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The rise in cyberattacks in the healthcare industry and HIPAA audits by the Office of Civil Rights are raising concerns for healthcare organizations. Readiness factors vary from group to group, but most fear the possibility of a data breach or an audit since either can lead to serious legal and financial penalties. Small medical practices are often more vulnerable than others and likely to fall victim to damaging security breaches if they don't take the appropriate steps to protect their IT environment.
There are several security practices IT can put in place to mitigate the risks associated with data breaches, hacks and ransomware infections. These solutions include security software applications, firewalls and offering end-user training to ensure that the environment is well protected. However, not everyone is on board with that approach, and many small medical practices across the U.S. are still vulnerable and targeted by cybercriminals due to weak security practices. There are five key reasons why they are likely to be more vulnerable than most when it comes to cyberattacks.
Small organizations often lack security expertise
In most cases, the security resources for small medical practices are limited. The practice's general IT support tends to be outsourced to a local IT vendor that may not specialize in healthcare, does not offer robust and advanced security services, and likely does not have dedicated security staff and compliance officers. This lack of basic security safeguards within the practice leaves many groups vulnerable.
Costly security products and services burden small physician groups
When security experts outline what needs to go into protecting a healthcare IT environment, the list tends to include items such as an intrusion detection or intrusion prevention system, and antivirus and email filtering services. A lengthy list of services and products can be costly and add extra steps for care providers when they interact with the system. This becomes a major obstacle for smaller practices as they consider securing their environment, and many will settle for only a handful of basic protections that leave them open to more advanced risks.
Nonstandardized security requirements
HIPAA offers a set of security practices and criteria, and any entity that interacts with or stores patient health records must follow its guidelines. However, for many years HIPAA requirements were left to IT to interpret what technology tools and standards must be put in place. That left room for many to adopt security practices based on they believed was adequate and met the regulatory requirements. That also meant that standards of protections varied from group to group, leaving some of them with high risks. The Office of the National Coordinator for Health Information Technology has begun actively working toward providing more guidance around privacy and security practices and offers a number of resources for healthcare providers on its website.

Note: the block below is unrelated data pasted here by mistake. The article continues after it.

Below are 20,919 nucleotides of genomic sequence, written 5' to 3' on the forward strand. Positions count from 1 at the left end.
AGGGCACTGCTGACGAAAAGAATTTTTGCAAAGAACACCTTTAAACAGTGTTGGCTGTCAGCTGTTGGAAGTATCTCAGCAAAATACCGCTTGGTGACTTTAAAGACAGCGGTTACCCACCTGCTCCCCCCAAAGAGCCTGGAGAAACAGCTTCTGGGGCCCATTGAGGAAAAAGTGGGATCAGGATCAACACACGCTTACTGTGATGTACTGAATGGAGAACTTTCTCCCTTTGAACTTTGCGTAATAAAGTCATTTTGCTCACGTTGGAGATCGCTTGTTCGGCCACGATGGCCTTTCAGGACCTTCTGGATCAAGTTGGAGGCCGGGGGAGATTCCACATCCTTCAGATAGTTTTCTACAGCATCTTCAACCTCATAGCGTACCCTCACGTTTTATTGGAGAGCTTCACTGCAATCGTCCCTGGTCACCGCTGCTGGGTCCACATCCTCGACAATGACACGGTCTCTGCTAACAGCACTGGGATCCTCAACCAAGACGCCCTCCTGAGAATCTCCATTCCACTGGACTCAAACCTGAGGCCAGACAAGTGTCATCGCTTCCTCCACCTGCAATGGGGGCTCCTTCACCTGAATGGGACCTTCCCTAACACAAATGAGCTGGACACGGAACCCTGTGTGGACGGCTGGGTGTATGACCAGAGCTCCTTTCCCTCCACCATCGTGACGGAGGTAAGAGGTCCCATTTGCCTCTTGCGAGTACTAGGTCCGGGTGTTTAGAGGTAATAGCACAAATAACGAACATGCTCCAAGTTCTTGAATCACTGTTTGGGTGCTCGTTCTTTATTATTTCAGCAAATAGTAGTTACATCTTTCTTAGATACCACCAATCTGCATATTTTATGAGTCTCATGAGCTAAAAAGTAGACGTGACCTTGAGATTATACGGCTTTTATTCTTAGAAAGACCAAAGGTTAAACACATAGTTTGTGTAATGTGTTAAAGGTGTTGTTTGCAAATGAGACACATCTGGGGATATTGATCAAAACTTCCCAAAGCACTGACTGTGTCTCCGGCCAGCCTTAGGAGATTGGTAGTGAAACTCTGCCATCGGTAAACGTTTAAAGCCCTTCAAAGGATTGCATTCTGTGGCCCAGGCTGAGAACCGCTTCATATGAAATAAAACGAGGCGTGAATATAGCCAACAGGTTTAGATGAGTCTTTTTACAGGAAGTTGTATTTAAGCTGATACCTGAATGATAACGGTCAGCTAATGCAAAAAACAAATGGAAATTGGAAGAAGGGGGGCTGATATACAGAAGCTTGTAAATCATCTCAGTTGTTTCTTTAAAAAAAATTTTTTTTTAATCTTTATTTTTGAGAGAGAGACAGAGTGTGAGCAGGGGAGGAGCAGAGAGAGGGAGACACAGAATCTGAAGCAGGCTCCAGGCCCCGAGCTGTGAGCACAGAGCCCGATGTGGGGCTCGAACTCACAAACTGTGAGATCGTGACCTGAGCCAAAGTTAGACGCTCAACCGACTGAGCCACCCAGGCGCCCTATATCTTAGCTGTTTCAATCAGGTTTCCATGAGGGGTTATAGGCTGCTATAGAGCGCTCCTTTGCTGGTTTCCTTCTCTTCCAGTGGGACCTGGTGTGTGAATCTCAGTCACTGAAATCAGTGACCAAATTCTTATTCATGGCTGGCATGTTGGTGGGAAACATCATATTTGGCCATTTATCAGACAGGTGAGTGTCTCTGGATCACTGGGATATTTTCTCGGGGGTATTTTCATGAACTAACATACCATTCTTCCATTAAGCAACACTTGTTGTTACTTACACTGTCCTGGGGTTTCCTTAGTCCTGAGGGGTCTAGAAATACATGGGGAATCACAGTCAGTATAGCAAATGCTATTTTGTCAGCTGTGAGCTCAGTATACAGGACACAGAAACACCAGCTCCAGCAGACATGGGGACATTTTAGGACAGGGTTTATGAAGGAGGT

IT security maturity, or lack thereof
Shrinking IT budgets are driving some health groups to look for IT service providers that are more cost-effective. That can lead to choosing one vendor over another simply due to its lower price, even if it means that the first vendor is more qualified and offers a better security practice. The level of security maturity varies greatly in IT vendors, and in many cases the cheapest option is usually the one that may not include the right security practices.
Risks assessments are not always performed
The HIPAA Security Rule mandates risk assessments, but many small medical practices fail to perform those assessments despite their availability online. Risk assessments offer a baseline of what general risks the practice faces from a technology perspective. Gaps identified during the assessment would encourage IT to make improvements to the overall security of the environment. Since these assessments tend to be checked off the list, the conversation around the impact of security and what risks it puts on the practice are never fully discussed and that leaves the practice more vulnerable in the long run.
With the increase of reported data breaches, more small practices will begin to ask their IT providers about their current security practice. Fortunately, there are several security tools available to them that are not as complex or costly as seen in previous years. The understanding that proper security practices in a healthcare organization is a must and not a "nice to have," combined with the increase in HIPAA audit occurrences, mean things will change for the better and data protections will improve and keep cyberattackers from stealing and damaging patient data.
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